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       /etc/opieaccess - OPIE database of trusted networks


       The  opieaccess	file  contains	a list of networks that are considered
       trusted by the system as far as security  against  passive  attacks  is
       concerned.  Users from networks so trusted will be able to log in using
       OPIE responses, but not be required to do so, while users from networks
       that are not trusted will always be required to use OPIE responses (the
       default behavior). This trust allows a  site  to  have  a  more	gentle
       migration  to OPIE by allowing it to be non-mandatory for "inside" net-
       works while allowing users to choose whether they with to use  OPIE  to
       protect their passwords or not.

       The  entire  notion  of	trust  implemented in the opieaccess file is a
       major security hole because it opens your system back up  to  the  same
       passive	attacks  that  the  OPIE  system  is  designed	to protect you
       against. The opieaccess support in this version of OPIE	exists	solely
       because we believe that it is better to have it so that users who don't
       want their accounts broken into can use OPIE than  to  have  them  pre-
       vented  from doing so by users who don't want to use OPIE. In any envi-
       ronment, it should be considered a transition tool and not a  permanent
       fixture.  When  it is not being used as a transition tool, a version of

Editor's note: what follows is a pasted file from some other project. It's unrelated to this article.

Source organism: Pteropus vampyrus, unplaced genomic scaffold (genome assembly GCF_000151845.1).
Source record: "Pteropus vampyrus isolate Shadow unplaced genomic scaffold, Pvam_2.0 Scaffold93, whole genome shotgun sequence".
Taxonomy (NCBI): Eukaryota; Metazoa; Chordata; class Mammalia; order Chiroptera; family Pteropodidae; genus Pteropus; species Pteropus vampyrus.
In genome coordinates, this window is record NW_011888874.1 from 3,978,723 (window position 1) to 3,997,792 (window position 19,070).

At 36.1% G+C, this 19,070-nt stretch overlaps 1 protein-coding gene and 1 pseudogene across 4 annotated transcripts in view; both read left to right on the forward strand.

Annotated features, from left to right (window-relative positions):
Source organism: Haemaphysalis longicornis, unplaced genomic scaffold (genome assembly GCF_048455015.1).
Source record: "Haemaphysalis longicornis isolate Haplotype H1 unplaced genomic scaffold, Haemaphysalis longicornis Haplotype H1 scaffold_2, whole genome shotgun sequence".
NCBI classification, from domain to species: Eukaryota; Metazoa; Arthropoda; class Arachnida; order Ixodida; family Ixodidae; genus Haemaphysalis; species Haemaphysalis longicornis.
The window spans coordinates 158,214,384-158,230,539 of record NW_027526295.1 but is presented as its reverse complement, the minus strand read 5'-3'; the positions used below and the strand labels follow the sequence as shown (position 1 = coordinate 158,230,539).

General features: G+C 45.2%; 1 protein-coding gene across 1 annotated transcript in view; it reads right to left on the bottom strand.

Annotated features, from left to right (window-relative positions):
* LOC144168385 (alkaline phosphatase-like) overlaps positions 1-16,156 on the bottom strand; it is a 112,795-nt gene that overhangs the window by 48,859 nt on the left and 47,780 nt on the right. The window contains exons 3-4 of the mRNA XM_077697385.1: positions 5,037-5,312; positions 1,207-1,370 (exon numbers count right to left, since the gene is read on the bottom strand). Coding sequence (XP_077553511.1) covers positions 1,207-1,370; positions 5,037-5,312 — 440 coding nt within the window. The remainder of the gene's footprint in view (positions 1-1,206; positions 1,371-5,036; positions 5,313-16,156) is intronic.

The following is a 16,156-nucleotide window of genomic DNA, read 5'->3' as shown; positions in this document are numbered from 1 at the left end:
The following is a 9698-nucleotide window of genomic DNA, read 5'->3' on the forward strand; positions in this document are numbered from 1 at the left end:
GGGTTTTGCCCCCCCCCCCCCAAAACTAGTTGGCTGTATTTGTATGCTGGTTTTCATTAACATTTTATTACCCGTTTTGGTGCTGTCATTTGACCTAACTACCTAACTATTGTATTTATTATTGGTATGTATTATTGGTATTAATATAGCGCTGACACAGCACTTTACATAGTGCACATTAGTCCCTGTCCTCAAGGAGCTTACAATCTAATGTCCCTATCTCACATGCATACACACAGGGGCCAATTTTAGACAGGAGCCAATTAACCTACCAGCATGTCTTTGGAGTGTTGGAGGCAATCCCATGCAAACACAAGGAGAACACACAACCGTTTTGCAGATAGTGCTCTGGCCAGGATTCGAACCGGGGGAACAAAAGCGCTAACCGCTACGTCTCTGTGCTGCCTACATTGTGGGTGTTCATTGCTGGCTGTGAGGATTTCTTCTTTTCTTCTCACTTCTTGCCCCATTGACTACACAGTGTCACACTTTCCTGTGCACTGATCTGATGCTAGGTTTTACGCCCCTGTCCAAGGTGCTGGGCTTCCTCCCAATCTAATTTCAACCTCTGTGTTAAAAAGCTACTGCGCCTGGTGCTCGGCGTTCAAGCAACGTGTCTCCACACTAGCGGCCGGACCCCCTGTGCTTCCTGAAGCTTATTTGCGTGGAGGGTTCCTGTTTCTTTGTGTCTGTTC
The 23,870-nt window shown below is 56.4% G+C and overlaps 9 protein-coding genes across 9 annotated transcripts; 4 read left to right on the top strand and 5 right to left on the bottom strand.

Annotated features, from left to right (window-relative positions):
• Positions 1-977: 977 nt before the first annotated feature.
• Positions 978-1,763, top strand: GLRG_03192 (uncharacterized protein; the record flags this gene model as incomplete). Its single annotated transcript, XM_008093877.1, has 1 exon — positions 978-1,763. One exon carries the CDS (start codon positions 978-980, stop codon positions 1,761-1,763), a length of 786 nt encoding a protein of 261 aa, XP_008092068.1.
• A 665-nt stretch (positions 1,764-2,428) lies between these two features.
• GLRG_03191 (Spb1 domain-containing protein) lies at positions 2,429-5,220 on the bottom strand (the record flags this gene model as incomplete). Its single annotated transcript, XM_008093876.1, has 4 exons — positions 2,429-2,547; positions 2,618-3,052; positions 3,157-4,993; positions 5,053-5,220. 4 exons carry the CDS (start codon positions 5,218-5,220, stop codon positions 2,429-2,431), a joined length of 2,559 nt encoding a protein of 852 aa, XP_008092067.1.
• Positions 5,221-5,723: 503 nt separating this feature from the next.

OPIE that has been built without support for the opieaccess file should
       be built to prevent the possibility of an attacker using this file as a
       means to circumvent the OPIE software.

       The opieaccess file consists of lines containing three fields separated
       by  spaces  (tabs  are  properly interpreted, but spaces should be used
       instead) as follows:

       Field	     Description
       action	     "permit" or "deny" non-OPIE logins
       address	     Address of the network to match
       mask	     Mask of the network to match

       Subnets can be controlled by using the appropriate  address  and  mask.
       Individual hosts can be controlled by using the appropriate address and
       a mask of If no rules are matched, the default	is  to
       deny non-OPIE logins.


       ftpd(8)	login(1),  opie(4),  opiekeys(5),  opiepasswd(1), opieinfo(1),


       Bellcore's S/Key was written by Phil Karn, Neil M. Haller, and John  S.
       Walden  of  Bellcore.  OPIE was created at NRL by Randall Atkinson, Dan
       McDonald, and Craig Metz.

       S/Key is a trademark of Bell Communications Research (Bellcore).

7th Edition		       January 10, 1995 		 OPIEACCESS(5)


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